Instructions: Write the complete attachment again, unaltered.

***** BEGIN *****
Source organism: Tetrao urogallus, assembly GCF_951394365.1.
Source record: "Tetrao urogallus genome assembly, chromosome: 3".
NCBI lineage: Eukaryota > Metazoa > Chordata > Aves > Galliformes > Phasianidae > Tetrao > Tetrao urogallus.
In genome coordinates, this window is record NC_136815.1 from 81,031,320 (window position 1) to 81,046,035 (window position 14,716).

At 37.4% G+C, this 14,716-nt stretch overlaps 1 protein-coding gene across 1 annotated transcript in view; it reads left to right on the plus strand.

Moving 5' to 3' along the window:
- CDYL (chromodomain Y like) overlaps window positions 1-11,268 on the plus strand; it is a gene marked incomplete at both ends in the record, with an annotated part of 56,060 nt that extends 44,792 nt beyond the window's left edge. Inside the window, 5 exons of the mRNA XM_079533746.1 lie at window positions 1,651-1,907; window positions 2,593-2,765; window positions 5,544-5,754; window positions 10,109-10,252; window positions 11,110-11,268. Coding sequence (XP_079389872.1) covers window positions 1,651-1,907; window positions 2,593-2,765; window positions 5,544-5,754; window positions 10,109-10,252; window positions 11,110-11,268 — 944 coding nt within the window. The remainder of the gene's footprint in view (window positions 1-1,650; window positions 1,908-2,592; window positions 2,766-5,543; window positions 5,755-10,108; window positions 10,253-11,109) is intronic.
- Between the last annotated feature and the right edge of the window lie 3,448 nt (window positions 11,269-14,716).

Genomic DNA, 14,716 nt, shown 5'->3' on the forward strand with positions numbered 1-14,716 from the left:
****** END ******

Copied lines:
Source organism: Tetrao urogallus, assembly GCF_951394365.1.
Source record: "Tetrao urogallus genome assembly, chromosome: 3".
NCBI lineage: Eukaryota > Metazoa > Chordata > Aves > Galliformes > Phasianidae > Tetrao > Tetrao urogallus.
In genome coordinates, this window is record NC_136815.1 from 81,031,320 (window position 1) to 81,046,035 (window position 14,716).

At 37.4% G+C, this 14,716-nt stretch overlaps 1 protein-coding gene across 1 annotated transcript in view; it reads left to right on the plus strand.

Moving 5' to 3' along the window:
- CDYL (chromodomain Y like) overlaps window positions 1-11,268 on the plus strand; it is a gene marked incomplete at both ends in the record, with an annotated part of 56,060 nt that extends 44,792 nt beyond the window's left edge. Inside the window, 5 exons of the mRNA XM_079533746.1 lie at window positions 1,651-1,907; window positions 2,593-2,765; window positions 5,544-5,754; window positions 10,109-10,252; window positions 11,110-11,268. Coding sequence (XP_079389872.1) covers window positions 1,651-1,907; window positions 2,593-2,765; window positions 5,544-5,754; window positions 10,109-10,252; window positions 11,110-11,268 — 944 coding nt within the window. The remainder of the gene's footprint in view (window positions 1-1,650; window positions 1,908-2,592; window positions 2,766-5,543; window positions 5,755-10,108; window positions 10,253-11,109) is intronic.
- Between the last annotated feature and the right edge of the window lie 3,448 nt (window positions 11,269-14,716).

Genomic DNA, 14,716 nt, shown 5'->3' on the forward strand with positions numbered 1-14,716 from the left: